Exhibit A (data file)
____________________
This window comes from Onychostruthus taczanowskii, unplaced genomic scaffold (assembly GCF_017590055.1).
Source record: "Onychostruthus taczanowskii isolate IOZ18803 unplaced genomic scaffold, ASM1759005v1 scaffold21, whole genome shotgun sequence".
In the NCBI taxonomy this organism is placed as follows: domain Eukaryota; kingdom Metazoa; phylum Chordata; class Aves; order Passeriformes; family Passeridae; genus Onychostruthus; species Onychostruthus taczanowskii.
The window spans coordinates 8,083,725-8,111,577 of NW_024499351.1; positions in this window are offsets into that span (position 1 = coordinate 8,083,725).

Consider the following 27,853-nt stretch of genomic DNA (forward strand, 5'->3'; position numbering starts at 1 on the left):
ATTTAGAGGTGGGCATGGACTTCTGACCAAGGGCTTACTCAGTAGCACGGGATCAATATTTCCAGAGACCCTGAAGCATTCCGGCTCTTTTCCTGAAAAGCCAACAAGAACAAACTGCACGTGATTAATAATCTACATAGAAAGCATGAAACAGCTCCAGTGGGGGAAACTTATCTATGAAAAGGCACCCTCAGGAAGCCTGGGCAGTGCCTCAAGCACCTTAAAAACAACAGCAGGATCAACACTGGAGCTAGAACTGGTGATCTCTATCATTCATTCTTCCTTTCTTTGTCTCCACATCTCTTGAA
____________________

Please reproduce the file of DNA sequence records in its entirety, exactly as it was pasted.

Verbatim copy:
This window comes from Onychostruthus taczanowskii, unplaced genomic scaffold (assembly GCF_017590055.1).
Source record: "Onychostruthus taczanowskii isolate IOZ18803 unplaced genomic scaffold, ASM1759005v1 scaffold21, whole genome shotgun sequence".
In the NCBI taxonomy this organism is placed as follows: domain Eukaryota; kingdom Metazoa; phylum Chordata; class Aves; order Passeriformes; family Passeridae; genus Onychostruthus; species Onychostruthus taczanowskii.
The window spans coordinates 8,083,725-8,111,577 of NW_024499351.1; positions in this window are offsets into that span (position 1 = coordinate 8,083,725).

Consider the following 27,853-nt stretch of genomic DNA (forward strand, 5'->3'; position numbering starts at 1 on the left):
ATTTAGAGGTGGGCATGGACTTCTGACCAAGGGCTTACTCAGTAGCACGGGATCAATATTTCCAGAGACCCTGAAGCATTCCGGCTCTTTTCCTGAAAAGCCAACAAGAACAAACTGCACGTGATTAATAATCTACATAGAAAGCATGAAACAGCTCCAGTGGGGGAAACTTATCTATGAAAAGGCACCCTCAGGAAGCCTGGGCAGTGCCTCAAGCACCTTAAAAACAACAGCAGGATCAACACTGGAGCTAGAACTGGTGATCTCTATCATTCATTCTTCCTTTCTTTGTCTCCACATCTCTTGAA